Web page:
I made the comments further below to a blog post by Mike Klonsky titled The Year They Began Calling Poverty and Homelessness an ‘Excuse’. Read his post, it speaks to the irrational thoughts and actions sweeping our nation in the guise of educational reform. Since my comment was constrained to a word limit, I expand on it in the next paragraph.
It is a shame politicians, billionaires, and those aligned with the latter, as well as the misinformed and misguided, believe that the primary responsibility for our nation’s educational challenges rest on teachers. While they are a significant factor, they are neither the sole nor the key factor. The student, and his/her family, is the most significant factor in the student’s educational achievement, all of which is directly affected by their socioeconomic status. When students and their families struggle with the basic necessities of life, especially if they have no experience in college, it is no surprise that homework and studying fall to the bottom of life’s daily chores. Students need the space and time to grow as learners, as well as to understand the most effective behaviors and practices to succeed in school. If parents cannot offer the needed space and time, or educational support, then society needs to make these available. Only then will we see educational achievement improve across socioeconomic status, and not sooner.
Insightful post, Mike. I am saddened by the inability of the current administration, specifically Arne Duncan, to highlight and to address the woes facing our nation’s educational system. As a former engineer / product manager / marketeer, who spent inordinate amounts of time developing methods to collect, analyze, and improve multi-factored systems (technical, product, business), it is clear to me that we have the knowledge and means to identify the primary factors for success in school. In fact, the most significant factors have already been identified, along with what impacts those factors; the administration’s rhetoric sadly obfuscates reality, impedes tangible progress, and provides tremendous disservice to our nation.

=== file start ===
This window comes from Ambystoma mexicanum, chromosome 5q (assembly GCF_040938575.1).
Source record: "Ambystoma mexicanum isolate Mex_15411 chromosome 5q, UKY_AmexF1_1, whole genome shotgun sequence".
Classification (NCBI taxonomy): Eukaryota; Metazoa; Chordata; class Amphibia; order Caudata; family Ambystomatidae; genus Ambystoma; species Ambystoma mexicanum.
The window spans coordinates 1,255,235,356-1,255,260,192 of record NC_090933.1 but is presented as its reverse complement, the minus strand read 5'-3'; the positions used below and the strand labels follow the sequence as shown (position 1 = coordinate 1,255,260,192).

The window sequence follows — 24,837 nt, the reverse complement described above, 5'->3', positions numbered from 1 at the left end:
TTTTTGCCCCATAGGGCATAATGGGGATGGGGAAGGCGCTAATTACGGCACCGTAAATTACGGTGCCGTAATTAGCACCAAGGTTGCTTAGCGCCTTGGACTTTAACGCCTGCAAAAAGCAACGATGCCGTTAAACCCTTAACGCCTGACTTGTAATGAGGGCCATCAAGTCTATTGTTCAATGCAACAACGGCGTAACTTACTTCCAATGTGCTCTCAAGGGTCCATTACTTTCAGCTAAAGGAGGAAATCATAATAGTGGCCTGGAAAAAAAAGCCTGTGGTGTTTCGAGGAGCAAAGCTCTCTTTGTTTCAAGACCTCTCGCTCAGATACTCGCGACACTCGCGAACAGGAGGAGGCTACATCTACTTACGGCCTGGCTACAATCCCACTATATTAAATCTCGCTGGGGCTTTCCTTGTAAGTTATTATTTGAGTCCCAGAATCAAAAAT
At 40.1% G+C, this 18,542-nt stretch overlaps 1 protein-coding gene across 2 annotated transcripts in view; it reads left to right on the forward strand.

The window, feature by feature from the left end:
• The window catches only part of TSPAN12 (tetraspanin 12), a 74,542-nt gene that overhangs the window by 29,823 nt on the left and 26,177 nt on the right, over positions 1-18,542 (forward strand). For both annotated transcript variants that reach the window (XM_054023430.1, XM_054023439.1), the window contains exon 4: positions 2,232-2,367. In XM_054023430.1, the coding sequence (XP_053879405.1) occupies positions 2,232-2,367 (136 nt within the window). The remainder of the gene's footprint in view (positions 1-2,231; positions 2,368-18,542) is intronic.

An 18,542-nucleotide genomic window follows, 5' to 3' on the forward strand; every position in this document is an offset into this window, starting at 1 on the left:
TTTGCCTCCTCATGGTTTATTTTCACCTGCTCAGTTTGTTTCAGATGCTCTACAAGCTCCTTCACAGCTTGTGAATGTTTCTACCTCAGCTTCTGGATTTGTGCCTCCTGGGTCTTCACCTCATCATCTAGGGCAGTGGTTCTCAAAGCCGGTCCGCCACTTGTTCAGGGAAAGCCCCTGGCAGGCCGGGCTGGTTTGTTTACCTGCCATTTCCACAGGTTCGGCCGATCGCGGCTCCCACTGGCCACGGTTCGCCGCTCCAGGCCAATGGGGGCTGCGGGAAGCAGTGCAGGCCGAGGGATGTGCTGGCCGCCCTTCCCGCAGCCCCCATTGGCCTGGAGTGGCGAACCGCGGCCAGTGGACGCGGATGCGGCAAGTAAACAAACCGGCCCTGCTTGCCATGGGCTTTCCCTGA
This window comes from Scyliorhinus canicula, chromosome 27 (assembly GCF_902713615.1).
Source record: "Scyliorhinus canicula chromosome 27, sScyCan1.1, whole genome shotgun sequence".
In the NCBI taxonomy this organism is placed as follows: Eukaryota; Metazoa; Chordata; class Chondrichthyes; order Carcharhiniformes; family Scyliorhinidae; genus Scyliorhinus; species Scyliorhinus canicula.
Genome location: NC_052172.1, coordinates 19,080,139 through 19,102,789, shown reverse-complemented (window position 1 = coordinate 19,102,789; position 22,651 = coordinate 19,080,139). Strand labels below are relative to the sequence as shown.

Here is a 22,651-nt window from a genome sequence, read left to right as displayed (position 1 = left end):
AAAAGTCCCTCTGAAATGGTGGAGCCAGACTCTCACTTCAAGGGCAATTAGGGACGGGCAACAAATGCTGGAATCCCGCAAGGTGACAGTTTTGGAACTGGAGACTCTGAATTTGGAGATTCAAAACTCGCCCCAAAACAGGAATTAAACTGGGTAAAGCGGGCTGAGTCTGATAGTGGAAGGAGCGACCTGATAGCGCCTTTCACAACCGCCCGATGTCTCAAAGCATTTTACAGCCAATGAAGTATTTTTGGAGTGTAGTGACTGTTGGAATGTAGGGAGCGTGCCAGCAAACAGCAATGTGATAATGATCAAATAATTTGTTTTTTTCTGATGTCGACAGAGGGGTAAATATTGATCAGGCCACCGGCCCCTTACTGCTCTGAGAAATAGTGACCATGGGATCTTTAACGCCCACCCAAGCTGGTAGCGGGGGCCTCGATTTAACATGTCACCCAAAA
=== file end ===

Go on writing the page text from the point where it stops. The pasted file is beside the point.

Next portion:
As you aptly point out, poverty and its associated effects are not “excuses” but brutal reality. Until the administration shines a bright light on poverty, and develops effective programs where students of poverty receive intensive interventions, to include bringing parents into the classroom and their children’s learning. Until this happens, all the other efforts championed by the admin are doomed to failure and are a massive waste of time and money. This is not to condemn the efforts, per se, for many hold great promise. However, unless the PRIMARY factor is addressed first, no amount of improvement in the other factors such as teacher effectiveness, curriculum, funding, and etcetera will matter. They are akin to rearranging the deck chairs on the Titanic.
Trite sayings, dismissive gestures, and shotgun strategies from the administration, and by association those influenced by it who simply mimic the rhetoric, only serve to worsen our nation’s educational plight. We expect more from President Obama, Arne Duncan, and this administration. Activity should not be confused with progress. Honesty, focus, commitment, these are needed to turn the tide.